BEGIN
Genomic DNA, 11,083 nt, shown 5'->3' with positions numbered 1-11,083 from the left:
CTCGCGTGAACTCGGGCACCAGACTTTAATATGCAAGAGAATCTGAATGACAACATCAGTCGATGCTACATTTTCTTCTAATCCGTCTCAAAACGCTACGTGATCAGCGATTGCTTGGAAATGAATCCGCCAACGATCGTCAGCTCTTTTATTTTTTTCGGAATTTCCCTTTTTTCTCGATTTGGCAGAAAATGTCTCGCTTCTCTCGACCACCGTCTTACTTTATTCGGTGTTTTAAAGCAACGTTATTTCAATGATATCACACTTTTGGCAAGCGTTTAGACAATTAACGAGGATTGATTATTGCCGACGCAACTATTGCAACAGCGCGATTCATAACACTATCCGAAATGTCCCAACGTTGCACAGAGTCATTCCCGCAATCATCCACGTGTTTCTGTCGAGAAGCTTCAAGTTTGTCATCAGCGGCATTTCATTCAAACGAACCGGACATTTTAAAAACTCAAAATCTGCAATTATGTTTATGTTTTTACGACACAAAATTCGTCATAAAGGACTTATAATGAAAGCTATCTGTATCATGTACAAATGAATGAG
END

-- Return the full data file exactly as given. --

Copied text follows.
Genomic DNA, 11,083 nt, shown 5'->3' with positions numbered 1-11,083 from the left:
CTCGCGTGAACTCGGGCACCAGACTTTAATATGCAAGAGAATCTGAATGACAACATCAGTCGATGCTACATTTTCTTCTAATCCGTCTCAAAACGCTACGTGATCAGCGATTGCTTGGAAATGAATCCGCCAACGATCGTCAGCTCTTTTATTTTTTTCGGAATTTCCCTTTTTTCTCGATTTGGCAGAAAATGTCTCGCTTCTCTCGACCACCGTCTTACTTTATTCGGTGTTTTAAAGCAACGTTATTTCAATGATATCACACTTTTGGCAAGCGTTTAGACAATTAACGAGGATTGATTATTGCCGACGCAACTATTGCAACAGCGCGATTCATAACACTATCCGAAATGTCCCAACGTTGCACAGAGTCATTCCCGCAATCATCCACGTGTTTCTGTCGAGAAGCTTCAAGTTTGTCATCAGCGGCATTTCATTCAAACGAACCGGACATTTTAAAAACTCAAAATCTGCAATTATGTTTATGTTTTTACGACACAAAATTCGTCATAAAGGACTTATAATGAAAGCTATCTGTATCATGTACAAATGAATGAG